Symptom Management

Less severe disease can be treated with a variety of nonan-tibiotic agents (Table 10.3). Bismuth subsalicylate (BSS)-containing compounds decrease the number of unformed stools passed after beginning treatment by almost 50%. The antisecretory and antimotility agent, loperamide, is more efficacious than BSS. Neither is as effective as an antibiotic.

Some studies with antimotility agents such as diphenoxylate suggested that the agents might prolong the course of disease caused by invasive enteropathogens. In a small number of prisoners, shigellosis was treated with an antibiotic and diphenoxylate. Shedding of Shigella and fever where prolonged. Patients with bloody diarrhea treated with diphenoxylate alone had a longer course of disease than did placebo-treated subjects. The use of antimotility agents should be avoided in the treatment of Clostridium difficile disease. Conversely, current research indicates disease is not prolonged when patients are able to take an antibiotic when they feel they are not getting enough relief from loperamide. Also, cipro-floxacin plus loperamide treats Shigella dysentery more effectively than ciprofloxacin alone (Murphy et al., 1993).

Loperamide is absorbed rapidly and acts more quickly than BSS preparations, which take nearly 4h to begin having their effect. Loperamide is a safe drug that is available over the counter. It is approved for use in children as young as 3 years old.

The prescription product diphenoxylate plus atropine (Lomotil) is popular, but the drug is not as efficacious as loperamide in the treatment of diarrhea and has a relatively unfavorable side-effect profile. Elderly men can suffer urinary retention due to the atropine. Lomotil is habit forming and central nervous system side-effects are possible.

Other symptomatic drugs that have been advocated in

TRAVELERS' DIARRHEA Table 10.3 Symptomatic treatment of travelers' diarrhea

Therapeutic agent




Bismuth subsalicylate preparations


Zaldaride maleate SP 303

3 g initially and after each loose stool for a total of 9g per day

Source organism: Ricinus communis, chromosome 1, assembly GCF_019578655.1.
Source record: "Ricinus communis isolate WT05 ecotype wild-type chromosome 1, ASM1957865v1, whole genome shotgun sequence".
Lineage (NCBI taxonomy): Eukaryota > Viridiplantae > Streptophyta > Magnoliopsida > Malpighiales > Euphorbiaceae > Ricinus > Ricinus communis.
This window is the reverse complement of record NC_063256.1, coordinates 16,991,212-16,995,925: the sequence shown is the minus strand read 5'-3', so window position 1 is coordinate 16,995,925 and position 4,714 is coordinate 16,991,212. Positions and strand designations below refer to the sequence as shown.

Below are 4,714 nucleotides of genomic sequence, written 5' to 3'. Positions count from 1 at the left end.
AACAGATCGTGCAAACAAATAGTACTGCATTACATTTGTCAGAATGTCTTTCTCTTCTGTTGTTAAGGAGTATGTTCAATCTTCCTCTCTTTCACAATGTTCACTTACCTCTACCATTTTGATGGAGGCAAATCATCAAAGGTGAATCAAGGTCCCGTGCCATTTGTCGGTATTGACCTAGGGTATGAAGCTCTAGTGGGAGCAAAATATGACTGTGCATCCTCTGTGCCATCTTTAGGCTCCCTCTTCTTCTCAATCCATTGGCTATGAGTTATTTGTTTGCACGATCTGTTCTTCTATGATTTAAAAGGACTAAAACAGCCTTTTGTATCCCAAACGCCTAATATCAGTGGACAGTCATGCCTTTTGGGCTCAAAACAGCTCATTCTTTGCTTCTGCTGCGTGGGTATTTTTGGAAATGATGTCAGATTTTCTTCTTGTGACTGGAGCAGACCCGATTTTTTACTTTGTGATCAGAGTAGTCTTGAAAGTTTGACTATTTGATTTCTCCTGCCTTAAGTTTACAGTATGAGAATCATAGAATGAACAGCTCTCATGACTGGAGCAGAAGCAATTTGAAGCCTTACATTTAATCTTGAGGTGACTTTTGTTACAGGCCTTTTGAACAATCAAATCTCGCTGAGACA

30 ml (1 ounce) every half hour for a total of 240 ml (8 ounces)

4 mg loading dose, then 2 mg after each loose stool, not to exceed 16 mg per day

Safe in pregnancy but only marginally effective

Rinse mouth carefully. Brush teeth and tongue after evening dose Over-the-counter directions limit total daily dose to 8 mg. Oral hydration does not add to symptomatic relief afforded by loperamide Not yet marketed. Calmodulin antagonist Mechanism of action not known. Not yet approved but alternatively available as a natural preparation the past include the anticholinergic agents, activated charcoal, Lactobacillus preparations, polycarbophil, methylcellulose, psyllium, and kaolin/pectin preparations (Petrucelli et al., 1997). All of these are not effective for the treatment of travelers' diarrhea with the exception of attapulgite (a hydrated aluminum silicate clay preparation), which performed well enough in trials to recommend it for mild diarrhea. Attapulgite is a safe product that can be recommended for use in pregnant women. It causes a more formed stool; however, net losses of water and electrolytes persist unabated.

Recent studies have shown that a new and novel calmodulin inhibitor, zaldaride, is useful in decreasing the duration of diarrhea from an average of 42 h in untreated subjects to an average of 20 h (DuPont et al., 1993; Ok-huysen et al., 1995). The drug worked both in ETEC disease as well as in other bacterial diseases, suggesting a common role for calmodulin for the pathogenesis of diarrhea. A loading dose will likely be necessary for optimal use. Zaldaride is not yet marketed worldwide. Still another agent, the antisecretory drug SP303, shows promise in the symptomatic relief of travelers' diarrhea.

The combination of an antibiotic and loperamide has been studied with the usual dose of each agent. In one study more than half of the patients passed no further unformed stools once combination therapy was begun. The average duration of diarrhea was only a few hours, even when patients had blood in stools at enrollment. This result was superior to treatment with either agent alone and was confirmed in subsequent studies (Ericsson et al., 1997). Some studies have not verified such remarkable results, either when Campylobacter was a common cause of disease or when disease among placebo controls was relatively mild.

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